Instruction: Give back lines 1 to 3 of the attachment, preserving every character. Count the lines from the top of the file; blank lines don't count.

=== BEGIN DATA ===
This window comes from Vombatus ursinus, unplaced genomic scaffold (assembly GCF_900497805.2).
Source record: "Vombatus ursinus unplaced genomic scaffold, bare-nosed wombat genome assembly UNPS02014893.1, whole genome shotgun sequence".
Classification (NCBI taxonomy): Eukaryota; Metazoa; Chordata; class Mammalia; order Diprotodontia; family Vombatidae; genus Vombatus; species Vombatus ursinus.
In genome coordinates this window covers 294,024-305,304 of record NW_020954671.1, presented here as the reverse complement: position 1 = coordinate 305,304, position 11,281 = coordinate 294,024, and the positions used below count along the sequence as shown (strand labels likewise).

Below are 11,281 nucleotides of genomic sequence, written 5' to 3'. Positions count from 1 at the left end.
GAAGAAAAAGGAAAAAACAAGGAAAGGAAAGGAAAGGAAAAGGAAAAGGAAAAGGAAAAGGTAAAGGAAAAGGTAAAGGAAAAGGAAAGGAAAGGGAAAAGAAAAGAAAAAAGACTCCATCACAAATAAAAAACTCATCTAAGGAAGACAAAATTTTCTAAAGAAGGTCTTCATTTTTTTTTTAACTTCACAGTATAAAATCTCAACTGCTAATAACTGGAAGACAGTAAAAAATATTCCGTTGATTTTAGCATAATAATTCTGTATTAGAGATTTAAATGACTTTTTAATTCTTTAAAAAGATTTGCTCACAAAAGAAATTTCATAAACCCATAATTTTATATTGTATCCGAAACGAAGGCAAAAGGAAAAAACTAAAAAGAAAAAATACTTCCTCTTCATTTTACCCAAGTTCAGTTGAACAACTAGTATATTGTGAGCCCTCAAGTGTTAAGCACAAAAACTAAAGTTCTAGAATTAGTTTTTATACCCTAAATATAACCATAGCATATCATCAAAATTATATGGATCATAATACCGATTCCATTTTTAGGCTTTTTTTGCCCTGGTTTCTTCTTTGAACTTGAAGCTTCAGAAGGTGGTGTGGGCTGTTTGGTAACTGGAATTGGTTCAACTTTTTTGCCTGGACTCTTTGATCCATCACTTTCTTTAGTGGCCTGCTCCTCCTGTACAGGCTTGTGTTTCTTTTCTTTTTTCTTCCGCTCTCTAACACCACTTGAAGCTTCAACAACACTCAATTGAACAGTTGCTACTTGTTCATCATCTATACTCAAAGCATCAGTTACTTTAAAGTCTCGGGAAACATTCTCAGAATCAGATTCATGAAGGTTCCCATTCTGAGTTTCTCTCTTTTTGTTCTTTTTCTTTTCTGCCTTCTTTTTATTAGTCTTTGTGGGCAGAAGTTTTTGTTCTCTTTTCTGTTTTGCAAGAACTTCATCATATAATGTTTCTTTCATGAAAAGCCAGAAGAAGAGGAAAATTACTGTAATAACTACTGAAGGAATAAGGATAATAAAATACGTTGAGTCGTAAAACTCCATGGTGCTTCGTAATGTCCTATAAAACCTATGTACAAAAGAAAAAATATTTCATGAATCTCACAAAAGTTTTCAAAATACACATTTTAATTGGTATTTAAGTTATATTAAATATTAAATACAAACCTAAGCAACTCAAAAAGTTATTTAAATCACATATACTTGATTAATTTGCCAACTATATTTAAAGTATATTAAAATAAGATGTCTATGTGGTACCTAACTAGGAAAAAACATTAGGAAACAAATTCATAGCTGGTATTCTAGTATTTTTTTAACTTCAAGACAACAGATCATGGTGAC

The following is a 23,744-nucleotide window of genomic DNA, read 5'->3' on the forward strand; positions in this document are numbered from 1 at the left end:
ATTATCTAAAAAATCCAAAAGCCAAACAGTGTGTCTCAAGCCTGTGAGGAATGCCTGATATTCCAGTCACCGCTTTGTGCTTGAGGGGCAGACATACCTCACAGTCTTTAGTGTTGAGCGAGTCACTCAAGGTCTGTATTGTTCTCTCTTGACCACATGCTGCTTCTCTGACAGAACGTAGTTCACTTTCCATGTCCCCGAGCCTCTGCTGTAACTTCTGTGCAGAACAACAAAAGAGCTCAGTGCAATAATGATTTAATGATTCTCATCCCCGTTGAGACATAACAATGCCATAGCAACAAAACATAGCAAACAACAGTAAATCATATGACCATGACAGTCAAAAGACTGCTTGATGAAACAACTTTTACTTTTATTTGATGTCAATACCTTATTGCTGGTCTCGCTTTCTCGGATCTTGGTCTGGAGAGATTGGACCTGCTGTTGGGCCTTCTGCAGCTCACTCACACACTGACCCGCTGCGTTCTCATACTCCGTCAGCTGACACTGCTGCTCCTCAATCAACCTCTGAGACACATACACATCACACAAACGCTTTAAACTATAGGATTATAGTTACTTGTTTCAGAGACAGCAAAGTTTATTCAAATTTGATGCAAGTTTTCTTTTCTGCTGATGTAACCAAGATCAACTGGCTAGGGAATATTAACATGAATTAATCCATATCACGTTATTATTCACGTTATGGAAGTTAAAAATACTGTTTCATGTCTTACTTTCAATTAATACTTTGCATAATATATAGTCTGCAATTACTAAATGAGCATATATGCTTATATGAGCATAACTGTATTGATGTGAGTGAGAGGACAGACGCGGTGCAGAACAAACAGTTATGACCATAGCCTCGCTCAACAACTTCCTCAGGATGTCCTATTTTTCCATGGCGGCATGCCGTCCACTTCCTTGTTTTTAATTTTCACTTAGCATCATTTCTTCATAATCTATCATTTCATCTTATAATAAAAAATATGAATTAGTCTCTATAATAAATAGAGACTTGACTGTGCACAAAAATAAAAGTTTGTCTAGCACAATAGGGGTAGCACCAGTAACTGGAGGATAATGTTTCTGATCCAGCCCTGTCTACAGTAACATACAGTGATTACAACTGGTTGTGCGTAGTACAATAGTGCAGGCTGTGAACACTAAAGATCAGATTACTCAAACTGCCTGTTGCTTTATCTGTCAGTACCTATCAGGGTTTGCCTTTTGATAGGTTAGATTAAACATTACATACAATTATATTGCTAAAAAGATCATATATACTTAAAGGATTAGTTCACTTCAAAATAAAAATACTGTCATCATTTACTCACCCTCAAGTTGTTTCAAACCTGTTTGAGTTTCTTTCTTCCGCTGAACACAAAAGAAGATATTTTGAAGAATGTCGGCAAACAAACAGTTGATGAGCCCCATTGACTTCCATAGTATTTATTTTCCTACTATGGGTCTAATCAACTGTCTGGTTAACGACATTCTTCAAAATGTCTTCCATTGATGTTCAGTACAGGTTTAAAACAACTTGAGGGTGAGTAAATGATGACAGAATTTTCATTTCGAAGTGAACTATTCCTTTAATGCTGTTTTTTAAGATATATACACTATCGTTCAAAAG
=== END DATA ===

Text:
This window comes from Vombatus ursinus, unplaced genomic scaffold (assembly GCF_900497805.2).
Source record: "Vombatus ursinus unplaced genomic scaffold, bare-nosed wombat genome assembly UNPS02014893.1, whole genome shotgun sequence".
Classification (NCBI taxonomy): Eukaryota; Metazoa; Chordata; class Mammalia; order Diprotodontia; family Vombatidae; genus Vombatus; species Vombatus ursinus.